These New Rode NTH-100 Headphones Surprised Me On Sound And Price
It’s not to say that music doesn’t sound good in Rode’s headphones. Fed with some high-bitrate tracks, the NTH-100s are clean and straightforward. If I wanted more high or low end, I could dial that in myself with my music player’s EQ settings. By default, the headphones sounded bright without edging into sharpness; firm bass, but without the hefty kick that consumer headphones often provide.
The value showed its hand when I was doing some video editing, the flatter curve proving far more useful when trying to figure out balancing things like background audio and voiceovers. I’m not a music creator, but I suspect Rode’s promise that they’d work well for monitoring and mastering stands up there, too.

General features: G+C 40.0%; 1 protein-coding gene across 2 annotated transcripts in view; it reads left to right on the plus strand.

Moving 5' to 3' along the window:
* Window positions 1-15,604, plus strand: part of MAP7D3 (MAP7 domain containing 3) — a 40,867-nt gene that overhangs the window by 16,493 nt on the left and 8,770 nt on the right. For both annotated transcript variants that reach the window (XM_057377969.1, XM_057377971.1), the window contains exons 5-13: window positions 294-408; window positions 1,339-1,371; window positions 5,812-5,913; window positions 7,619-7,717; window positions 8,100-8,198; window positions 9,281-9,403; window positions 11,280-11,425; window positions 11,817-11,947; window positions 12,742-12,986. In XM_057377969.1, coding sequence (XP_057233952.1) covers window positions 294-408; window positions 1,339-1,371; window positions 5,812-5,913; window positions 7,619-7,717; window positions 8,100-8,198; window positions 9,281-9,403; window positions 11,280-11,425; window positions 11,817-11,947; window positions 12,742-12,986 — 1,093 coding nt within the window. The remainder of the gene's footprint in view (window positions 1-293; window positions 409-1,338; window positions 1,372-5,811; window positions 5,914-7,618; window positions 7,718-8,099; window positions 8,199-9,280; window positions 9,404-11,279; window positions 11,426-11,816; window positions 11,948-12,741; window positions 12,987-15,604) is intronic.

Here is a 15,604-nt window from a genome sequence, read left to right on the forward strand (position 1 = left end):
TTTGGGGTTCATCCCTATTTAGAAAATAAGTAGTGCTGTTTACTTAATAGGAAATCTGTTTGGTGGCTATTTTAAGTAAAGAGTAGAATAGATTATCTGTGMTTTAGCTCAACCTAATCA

What’s astonishing is the price tag. When I first started listening to the NTH-100s, I didn’t know Rode’s final figure: $149. I’d have guessed at twice that amount, honestly.
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March 28, 2022 at 04:19PM